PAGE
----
Dinara Kasko bakes up pastry art with a touch of whimsy
Like many pastry chefs, Dinara Kasko’s saccharine creations combine flavourful, locally sourced ingredients, culinary know-how and a touch of whimsy. The world of haute patisserie, however, is well known for its offbeat approach to sweet cuisine, and like her ilk, the Ukrainian cordon bleu doles out eccentricity in spades. Among her gustatory confections: a glazed lemon meringue cake in the shape of a quadrilateral cluster of spheres; a hexagonal “concrete” monument with a spongey chocolate centre; and a brownie cake with caramelized white chocolate mousse, blueberry and blackcurrant confit, red currant and berry glaze encased in isomalt. There’s a clear running theme across Kasko’s pastry art: angular minimalism informed by architecture, design and the many principles between these two disciplines. From the Voronoi diagram to triangulation and biomimicry, one’s computational tool is Kasko’s aesthetic device. And as a former architecture designer, the up-and-coming chef naturally gravitates towards geometric composition.
A graduate of Kharkov State University of Civil Engineering and Architecture, Kasko worked for several years as an architect designer and 3D visualizer in the Netherlands.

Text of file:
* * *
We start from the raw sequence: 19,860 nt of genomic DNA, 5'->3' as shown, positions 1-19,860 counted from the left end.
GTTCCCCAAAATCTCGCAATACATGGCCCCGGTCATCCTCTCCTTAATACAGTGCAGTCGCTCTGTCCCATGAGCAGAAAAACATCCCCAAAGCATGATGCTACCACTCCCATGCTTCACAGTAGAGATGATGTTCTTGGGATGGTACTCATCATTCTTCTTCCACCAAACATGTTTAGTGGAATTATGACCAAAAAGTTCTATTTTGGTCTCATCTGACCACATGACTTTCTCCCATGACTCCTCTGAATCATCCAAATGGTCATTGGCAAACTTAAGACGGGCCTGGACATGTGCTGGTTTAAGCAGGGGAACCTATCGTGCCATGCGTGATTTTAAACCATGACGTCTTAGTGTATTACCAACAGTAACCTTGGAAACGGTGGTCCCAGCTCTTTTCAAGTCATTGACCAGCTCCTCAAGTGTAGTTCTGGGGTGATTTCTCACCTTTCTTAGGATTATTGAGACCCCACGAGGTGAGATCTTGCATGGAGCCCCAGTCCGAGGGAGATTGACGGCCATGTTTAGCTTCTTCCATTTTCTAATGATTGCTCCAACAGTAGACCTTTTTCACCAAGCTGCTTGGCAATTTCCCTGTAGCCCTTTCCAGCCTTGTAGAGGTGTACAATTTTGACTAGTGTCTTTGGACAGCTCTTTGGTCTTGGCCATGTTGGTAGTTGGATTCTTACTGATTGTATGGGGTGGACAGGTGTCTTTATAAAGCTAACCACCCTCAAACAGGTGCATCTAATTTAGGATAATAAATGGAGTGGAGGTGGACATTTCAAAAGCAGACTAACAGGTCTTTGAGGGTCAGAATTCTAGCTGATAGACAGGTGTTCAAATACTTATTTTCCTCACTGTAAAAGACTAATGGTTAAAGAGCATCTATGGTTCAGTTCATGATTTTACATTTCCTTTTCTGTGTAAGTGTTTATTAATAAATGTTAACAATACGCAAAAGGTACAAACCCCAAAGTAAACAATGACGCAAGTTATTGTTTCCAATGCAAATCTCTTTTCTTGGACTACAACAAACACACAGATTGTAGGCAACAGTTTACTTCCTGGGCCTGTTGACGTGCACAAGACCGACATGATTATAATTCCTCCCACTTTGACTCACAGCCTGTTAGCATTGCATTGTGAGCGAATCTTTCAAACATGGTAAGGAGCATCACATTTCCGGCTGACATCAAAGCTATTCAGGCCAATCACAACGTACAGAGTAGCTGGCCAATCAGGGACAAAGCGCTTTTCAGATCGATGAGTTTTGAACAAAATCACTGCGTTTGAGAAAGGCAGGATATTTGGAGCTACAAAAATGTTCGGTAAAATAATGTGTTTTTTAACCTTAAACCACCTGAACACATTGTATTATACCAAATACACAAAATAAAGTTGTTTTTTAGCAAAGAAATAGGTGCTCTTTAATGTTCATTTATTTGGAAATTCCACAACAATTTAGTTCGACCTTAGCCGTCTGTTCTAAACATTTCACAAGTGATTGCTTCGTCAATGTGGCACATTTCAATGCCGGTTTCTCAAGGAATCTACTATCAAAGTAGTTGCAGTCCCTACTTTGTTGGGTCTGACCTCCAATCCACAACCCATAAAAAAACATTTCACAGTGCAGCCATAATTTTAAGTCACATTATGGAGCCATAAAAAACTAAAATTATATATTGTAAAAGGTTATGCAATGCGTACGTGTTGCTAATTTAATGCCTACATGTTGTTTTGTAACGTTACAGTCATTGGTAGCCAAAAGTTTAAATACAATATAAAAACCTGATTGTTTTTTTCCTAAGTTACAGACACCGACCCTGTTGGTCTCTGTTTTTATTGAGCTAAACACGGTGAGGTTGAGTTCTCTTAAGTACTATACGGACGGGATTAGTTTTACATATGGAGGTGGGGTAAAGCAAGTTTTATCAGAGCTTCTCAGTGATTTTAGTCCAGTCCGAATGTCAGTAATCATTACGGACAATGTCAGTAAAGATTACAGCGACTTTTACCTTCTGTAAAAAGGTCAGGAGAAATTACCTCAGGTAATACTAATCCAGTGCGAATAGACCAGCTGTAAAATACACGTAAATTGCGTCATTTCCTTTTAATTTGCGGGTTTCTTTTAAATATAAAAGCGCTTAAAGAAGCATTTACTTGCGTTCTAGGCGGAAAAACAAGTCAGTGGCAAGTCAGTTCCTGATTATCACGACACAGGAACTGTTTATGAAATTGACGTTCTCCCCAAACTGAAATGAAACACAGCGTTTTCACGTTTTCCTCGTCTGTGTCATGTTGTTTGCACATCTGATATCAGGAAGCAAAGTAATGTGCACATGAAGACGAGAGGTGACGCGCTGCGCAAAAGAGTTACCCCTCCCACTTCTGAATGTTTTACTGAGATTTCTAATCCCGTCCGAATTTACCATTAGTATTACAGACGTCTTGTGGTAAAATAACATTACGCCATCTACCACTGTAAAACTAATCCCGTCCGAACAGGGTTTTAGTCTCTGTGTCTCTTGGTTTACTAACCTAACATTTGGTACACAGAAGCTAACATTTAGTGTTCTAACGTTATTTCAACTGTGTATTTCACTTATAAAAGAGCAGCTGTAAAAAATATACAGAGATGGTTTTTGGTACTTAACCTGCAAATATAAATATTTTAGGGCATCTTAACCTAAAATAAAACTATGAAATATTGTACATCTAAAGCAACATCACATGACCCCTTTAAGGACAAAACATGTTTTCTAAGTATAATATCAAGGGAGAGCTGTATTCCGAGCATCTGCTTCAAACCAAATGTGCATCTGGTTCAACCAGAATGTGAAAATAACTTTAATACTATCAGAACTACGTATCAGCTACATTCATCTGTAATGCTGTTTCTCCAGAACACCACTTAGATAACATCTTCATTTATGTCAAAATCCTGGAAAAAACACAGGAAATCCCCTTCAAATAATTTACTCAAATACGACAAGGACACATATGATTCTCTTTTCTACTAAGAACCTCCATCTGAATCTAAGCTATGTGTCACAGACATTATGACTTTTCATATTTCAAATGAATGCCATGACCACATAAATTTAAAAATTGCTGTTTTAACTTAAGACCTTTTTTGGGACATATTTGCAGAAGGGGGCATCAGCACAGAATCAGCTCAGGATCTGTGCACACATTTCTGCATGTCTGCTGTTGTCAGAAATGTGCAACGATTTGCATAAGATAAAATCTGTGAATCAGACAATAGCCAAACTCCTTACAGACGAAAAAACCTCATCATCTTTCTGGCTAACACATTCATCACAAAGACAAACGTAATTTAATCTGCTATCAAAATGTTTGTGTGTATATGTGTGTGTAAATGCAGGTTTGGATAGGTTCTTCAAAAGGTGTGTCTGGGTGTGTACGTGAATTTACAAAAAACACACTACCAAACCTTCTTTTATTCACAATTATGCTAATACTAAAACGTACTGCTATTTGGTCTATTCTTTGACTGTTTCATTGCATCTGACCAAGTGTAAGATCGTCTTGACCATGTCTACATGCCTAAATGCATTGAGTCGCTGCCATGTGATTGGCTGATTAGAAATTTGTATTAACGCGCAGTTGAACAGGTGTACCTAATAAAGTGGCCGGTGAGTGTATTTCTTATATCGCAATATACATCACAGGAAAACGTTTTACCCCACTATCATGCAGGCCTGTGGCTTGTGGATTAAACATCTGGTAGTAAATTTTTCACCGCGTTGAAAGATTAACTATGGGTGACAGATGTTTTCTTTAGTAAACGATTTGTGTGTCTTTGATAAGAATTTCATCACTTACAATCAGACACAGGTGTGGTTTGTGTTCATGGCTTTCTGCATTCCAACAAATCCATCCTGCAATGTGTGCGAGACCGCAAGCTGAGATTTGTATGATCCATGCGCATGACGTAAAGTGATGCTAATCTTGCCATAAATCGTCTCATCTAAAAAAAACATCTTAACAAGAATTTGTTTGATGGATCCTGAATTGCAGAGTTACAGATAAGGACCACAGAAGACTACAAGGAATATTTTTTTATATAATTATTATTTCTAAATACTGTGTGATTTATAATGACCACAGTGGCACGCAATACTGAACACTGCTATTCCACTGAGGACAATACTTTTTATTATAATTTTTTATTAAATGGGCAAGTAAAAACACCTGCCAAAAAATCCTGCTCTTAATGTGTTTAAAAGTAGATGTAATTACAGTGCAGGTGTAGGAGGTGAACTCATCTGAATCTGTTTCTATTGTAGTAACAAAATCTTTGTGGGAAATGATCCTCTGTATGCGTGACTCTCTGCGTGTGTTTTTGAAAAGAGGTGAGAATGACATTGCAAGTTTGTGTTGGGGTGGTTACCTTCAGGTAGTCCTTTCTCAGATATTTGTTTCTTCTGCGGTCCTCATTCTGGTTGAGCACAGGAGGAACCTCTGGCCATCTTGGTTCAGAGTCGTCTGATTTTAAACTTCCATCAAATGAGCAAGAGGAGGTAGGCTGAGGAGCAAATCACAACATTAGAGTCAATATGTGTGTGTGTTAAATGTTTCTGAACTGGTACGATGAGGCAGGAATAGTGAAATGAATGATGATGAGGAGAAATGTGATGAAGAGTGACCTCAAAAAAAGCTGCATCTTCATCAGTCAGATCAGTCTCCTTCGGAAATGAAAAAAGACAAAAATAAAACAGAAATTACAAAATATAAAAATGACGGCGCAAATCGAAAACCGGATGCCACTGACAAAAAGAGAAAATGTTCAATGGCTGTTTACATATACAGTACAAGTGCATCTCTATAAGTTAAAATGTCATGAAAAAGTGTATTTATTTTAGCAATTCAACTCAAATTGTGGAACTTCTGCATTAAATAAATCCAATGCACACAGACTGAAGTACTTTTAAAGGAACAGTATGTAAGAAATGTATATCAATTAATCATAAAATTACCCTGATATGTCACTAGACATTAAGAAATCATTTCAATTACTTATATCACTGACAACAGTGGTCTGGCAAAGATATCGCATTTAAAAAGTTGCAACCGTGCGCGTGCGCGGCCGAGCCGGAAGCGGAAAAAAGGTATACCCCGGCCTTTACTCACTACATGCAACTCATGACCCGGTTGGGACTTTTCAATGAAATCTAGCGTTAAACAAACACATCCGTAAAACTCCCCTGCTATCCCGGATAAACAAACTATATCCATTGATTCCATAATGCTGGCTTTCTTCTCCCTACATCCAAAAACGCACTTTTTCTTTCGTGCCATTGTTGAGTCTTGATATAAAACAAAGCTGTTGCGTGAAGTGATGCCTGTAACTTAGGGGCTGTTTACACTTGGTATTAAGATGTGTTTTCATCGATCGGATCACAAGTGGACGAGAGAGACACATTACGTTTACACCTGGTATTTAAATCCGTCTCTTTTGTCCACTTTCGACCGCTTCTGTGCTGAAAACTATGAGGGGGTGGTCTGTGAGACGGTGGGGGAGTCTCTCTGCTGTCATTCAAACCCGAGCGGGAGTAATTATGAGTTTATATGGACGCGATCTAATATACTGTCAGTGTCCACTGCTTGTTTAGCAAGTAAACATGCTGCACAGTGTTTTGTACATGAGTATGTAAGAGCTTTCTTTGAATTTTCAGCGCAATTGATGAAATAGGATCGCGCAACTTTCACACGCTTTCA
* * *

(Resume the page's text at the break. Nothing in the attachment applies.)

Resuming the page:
In 2013, she began baking in her spare time. After mastering the basics, Kasko sought to make more intricate desserts, and in doing so, combined her love of design and architectural acumen with pastry creation. The resulting delicacies are not unlike scale models of works of architecture, only edible, and often made with Kasko’s own silicone moulds.
“I usually start with sketches on paper,” says the pastry artist. “In terms of my own moulds, I first make them on my computer. Even at this stage, I can create the entire scale, proportions; I can vary the colour, texture, and choose decorations for the finished product.
“The next step is to print the 3D master model on the printer and post-process it. Finally, I cast the silicone mould.”
In the short time since discovering pastry art, Kasko, largely self-taught, has found her work has taken her to various countries throughout Europe and Asia, where the pastry artist has taught more than a dozen masterclasses. She has also apprenticed and commingled with some of haute patisserie’s veteran players, including renowned pastry chef Pierre Hermé. As for her moulds, they have gone into mass production through Silikomart, after Kasko’s innovative desserts caught the Italian brand’s eye.
With desserts so visually confounding, resembling works of art or scale buildings, it is easy to imagine that Kasko’s cakes are anything but, let alone edible. However, she is not one to forgo taste for presentation. “Of course the appearance of the product is important,” says Kasko. “But the taste is more important, because no matter how beautiful a cake is, if it does not surprise you, if it leaves you indifferent, you will not want to try it again.”
To that end, Kasko uses traditional ingredients plucked from her home garden alongside more exotic fruits, quality chocolates and cheeses.
The pastry chef now looks to recreate real works of architecture, and down the line, Kasko hopes to have an art space all her own to push her culinary experiments further. “Inspiration can come from anywhere: art, music, photos, style, clothes or furniture, it can be an artist or even a natural object,” says Kasko. “There are a lot of ideas that we can either give an external appearance to or house inside.”